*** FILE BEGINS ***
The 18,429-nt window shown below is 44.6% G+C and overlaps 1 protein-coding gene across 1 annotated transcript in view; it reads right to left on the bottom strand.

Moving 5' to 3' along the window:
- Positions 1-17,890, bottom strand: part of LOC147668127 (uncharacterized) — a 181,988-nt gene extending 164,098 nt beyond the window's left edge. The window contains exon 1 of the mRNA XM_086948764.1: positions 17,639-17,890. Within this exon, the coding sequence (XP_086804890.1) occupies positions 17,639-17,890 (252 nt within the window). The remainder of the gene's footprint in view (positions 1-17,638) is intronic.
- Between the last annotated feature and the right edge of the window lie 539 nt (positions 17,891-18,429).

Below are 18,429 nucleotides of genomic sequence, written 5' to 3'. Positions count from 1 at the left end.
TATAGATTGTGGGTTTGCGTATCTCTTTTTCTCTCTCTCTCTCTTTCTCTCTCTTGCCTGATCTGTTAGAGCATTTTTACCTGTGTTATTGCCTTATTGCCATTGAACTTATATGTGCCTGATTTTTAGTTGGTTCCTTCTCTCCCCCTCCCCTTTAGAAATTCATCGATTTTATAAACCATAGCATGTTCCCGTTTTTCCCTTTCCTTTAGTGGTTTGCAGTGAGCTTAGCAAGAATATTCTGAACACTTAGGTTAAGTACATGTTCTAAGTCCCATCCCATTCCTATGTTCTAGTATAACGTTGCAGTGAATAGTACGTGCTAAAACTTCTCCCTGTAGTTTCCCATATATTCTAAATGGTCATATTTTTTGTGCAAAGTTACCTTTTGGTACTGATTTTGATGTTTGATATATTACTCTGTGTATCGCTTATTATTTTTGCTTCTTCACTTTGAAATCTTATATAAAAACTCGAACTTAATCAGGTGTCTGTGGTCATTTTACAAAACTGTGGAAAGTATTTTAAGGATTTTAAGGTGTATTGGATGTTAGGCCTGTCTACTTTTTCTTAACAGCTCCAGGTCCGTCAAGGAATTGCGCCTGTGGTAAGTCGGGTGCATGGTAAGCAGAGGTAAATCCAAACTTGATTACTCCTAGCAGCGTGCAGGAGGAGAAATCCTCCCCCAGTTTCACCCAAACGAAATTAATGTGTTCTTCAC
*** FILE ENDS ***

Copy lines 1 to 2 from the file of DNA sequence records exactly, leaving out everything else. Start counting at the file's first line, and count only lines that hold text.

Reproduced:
The 18,429-nt window shown below is 44.6% G+C and overlaps 1 protein-coding gene across 1 annotated transcript in view; it reads right to left on the bottom strand.

Moving 5' to 3' along the window: